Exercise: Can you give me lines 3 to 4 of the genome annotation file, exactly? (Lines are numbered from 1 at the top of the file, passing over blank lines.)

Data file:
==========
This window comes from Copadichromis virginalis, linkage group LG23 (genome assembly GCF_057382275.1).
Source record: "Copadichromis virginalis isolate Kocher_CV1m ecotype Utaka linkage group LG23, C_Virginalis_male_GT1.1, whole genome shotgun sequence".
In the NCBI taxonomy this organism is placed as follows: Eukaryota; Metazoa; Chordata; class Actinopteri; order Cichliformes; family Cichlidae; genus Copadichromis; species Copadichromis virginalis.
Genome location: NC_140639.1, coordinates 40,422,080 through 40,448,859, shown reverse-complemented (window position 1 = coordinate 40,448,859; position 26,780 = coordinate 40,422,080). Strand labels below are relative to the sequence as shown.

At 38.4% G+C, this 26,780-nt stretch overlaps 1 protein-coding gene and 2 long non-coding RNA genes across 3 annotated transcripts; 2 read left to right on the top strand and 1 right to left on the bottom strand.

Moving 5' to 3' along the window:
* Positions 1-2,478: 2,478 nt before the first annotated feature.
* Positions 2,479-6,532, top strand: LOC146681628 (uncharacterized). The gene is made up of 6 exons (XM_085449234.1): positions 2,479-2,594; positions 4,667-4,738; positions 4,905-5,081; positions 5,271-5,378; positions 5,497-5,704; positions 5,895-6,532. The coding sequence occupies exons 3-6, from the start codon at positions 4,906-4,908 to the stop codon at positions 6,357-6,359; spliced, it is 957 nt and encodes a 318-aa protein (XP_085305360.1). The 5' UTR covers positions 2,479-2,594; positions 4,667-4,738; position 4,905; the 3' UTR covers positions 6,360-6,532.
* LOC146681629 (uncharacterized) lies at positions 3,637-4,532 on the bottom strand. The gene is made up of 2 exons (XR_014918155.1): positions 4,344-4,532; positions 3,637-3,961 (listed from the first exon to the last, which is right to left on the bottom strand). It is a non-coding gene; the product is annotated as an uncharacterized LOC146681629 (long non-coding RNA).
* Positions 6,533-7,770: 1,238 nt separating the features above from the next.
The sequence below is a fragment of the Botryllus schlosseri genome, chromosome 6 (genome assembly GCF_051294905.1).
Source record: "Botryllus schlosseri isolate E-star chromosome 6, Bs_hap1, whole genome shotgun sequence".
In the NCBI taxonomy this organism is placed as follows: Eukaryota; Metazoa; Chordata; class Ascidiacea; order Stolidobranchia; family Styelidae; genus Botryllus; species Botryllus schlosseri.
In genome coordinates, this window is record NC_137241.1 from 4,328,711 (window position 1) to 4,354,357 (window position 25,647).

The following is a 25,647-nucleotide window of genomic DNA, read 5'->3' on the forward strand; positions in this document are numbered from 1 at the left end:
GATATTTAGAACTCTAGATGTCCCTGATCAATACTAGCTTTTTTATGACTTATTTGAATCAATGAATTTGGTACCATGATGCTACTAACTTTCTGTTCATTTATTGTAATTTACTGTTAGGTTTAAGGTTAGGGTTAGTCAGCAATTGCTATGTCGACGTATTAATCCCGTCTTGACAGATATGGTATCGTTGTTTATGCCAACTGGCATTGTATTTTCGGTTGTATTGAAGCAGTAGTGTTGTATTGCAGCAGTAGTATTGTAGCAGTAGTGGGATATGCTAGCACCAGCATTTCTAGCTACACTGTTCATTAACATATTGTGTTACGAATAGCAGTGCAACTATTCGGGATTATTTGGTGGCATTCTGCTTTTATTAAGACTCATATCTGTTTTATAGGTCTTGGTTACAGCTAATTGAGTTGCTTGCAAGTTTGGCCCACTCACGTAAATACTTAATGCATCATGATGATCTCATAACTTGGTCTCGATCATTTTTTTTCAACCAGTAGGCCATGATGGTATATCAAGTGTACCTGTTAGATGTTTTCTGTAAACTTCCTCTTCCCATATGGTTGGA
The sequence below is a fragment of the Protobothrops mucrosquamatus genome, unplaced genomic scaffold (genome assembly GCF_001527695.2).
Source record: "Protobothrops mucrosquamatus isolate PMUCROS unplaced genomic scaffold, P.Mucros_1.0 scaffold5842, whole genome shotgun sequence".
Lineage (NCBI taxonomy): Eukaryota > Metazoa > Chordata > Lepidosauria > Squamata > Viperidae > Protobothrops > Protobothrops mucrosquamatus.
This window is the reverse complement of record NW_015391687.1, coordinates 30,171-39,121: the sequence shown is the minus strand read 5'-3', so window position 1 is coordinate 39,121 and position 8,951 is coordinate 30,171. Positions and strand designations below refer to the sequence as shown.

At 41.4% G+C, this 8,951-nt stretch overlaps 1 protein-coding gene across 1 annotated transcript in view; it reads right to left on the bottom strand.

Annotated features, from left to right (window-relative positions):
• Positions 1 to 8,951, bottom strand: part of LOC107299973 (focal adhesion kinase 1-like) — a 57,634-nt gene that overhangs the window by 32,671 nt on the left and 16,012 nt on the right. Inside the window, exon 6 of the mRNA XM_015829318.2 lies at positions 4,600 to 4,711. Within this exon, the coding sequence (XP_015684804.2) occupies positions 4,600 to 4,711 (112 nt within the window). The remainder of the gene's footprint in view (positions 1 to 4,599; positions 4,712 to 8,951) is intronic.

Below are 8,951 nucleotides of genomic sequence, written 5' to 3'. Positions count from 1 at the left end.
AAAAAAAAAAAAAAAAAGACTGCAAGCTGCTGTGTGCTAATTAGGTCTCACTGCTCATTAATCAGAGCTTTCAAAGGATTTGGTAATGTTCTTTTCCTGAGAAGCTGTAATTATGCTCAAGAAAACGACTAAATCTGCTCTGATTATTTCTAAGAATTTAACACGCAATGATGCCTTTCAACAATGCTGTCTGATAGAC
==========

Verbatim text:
In the NCBI taxonomy this organism is placed as follows: Eukaryota; Metazoa; Chordata; class Actinopteri; order Cichliformes; family Cichlidae; genus Copadichromis; species Copadichromis virginalis.
Genome location: NC_140639.1, coordinates 40,422,080 through 40,448,859, shown reverse-complemented (window position 1 = coordinate 40,448,859; position 26,780 = coordinate 40,422,080). Strand labels below are relative to the sequence as shown.